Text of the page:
Transnational Ties: The Immigrants’ Continuing Relationships with Their Homelands
It has always been tempting to see immigration as a one-way, irrevocable step, which is best understood in terms of its finality. This way of seeing immigration makes for a particularly compelling and dramatic narrative, for it frames the immigrant’s life in terms of adjustments to wholly new cultural, social, political, and economic circumstances that may be conceived as challenging ordinary people to the core of their being. Individuals are seen as needing to solve a large number of practical problems in daily life, such as finding a new place to live and a new job and learning bus routes, banking and shopping practices, and mastering the habits and manners that govern public behavior. All of us can identify with such challenges, because each of us has faced them, if perhaps less dramatically, to one extent or another in our own lives. For different reasons, governments in host societies, too, have been led to see immigrants only in terms of the lives they must make for themselves in the places that receive them. The presence of large numbers of foreign-born residents has usually prompted fears among the citizens of host societies. Immigrants appear to constitute a challenge to the usual ways in which people understand one another, even if they are strangers to one another. They speak different languages and manifest different behaviors. There is always the fear that they might organize, gain political power, and force unwelcome changes on their new societies.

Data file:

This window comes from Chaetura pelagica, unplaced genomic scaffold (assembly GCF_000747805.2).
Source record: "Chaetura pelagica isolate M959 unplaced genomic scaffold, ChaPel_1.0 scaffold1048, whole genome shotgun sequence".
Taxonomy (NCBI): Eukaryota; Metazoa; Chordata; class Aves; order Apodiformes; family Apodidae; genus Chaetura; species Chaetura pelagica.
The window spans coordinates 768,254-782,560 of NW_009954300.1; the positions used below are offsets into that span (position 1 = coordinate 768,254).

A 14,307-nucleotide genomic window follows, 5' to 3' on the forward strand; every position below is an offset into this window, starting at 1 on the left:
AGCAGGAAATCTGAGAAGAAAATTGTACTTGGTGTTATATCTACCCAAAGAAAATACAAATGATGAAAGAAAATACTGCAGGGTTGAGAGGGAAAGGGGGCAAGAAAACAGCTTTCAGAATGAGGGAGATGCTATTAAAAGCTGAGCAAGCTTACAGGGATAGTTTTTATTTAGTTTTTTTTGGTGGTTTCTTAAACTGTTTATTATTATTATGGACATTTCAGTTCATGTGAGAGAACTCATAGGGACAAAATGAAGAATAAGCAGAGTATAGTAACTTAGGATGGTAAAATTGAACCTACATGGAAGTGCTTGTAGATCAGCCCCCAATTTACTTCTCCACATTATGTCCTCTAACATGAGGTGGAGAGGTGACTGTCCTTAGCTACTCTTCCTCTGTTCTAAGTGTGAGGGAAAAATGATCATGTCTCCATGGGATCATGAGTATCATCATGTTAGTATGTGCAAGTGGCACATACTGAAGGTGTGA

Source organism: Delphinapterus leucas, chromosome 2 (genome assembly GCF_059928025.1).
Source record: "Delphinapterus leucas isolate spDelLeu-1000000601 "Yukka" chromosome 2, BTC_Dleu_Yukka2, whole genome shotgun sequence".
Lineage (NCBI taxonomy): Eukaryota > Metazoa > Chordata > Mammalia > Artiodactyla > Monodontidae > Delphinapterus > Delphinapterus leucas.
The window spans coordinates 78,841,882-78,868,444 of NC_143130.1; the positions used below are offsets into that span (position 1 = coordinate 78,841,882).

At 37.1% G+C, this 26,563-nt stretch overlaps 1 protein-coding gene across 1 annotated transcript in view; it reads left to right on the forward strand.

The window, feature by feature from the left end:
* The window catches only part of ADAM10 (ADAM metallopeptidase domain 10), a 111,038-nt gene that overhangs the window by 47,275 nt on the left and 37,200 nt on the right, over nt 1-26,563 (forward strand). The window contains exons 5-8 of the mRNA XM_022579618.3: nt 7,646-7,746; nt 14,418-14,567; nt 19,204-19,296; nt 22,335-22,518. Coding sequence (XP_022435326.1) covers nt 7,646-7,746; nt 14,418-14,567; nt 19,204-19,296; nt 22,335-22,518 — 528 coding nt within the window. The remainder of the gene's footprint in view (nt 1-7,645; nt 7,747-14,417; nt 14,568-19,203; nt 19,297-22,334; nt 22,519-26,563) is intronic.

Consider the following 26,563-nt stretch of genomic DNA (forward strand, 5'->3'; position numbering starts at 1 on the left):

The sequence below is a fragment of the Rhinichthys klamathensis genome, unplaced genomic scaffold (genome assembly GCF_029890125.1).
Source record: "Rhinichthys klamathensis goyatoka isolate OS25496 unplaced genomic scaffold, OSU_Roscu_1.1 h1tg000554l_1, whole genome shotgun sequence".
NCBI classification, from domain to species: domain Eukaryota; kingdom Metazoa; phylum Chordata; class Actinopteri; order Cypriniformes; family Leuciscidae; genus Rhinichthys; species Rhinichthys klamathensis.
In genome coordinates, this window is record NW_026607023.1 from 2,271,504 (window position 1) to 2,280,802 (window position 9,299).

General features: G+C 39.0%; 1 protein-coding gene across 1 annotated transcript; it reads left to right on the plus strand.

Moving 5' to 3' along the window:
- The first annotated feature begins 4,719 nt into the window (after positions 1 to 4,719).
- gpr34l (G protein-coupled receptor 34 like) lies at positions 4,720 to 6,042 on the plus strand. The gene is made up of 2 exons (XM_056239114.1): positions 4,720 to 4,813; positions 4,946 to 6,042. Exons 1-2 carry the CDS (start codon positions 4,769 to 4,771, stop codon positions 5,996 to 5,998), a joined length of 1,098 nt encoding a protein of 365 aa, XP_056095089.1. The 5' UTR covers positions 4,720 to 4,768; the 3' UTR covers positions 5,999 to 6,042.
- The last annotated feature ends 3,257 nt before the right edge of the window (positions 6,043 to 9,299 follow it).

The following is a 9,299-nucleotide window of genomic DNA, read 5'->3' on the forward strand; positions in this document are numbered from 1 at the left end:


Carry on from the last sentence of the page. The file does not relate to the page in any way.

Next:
KeywordsDominican Republic Host Society Indian Government Indian Immigrant Irish Immigrant
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Suggestions for Further Reading
- Arthur and Usha M. Helweg, An Indian Success Story: East Indians in America (Philadelphia: Temple University Press, 1990).Google Scholar
- Johanna Lessinger, From the Ganges to the Hudson (Boston: Allyn and Bacon, 1995).Google Scholar
- Linda Basch, Nina Glick Schiller, and Cristina Szanton Blanc, Nations Unbound:Transnational Projects, Post Colonial Predicaments and Deterritorialized Nation-States (Amsterdam: Gordon and Breach Science Publishers, 1994).Google Scholar
- Michael Jones-Correa, Between Two Nations: The Political Predicament of Latinos in New York City (Ithaca: Cornell University Press, 1998).Google Scholar
- Peggy Leavitt, The Transnational Villagers (Berkeley: University of California Press, 2001).Google Scholar
- Thomas N. Brown, Irish-American Nationalism, 1870–1890 (Philadelphia: Lippincott, 1966).Google Scholar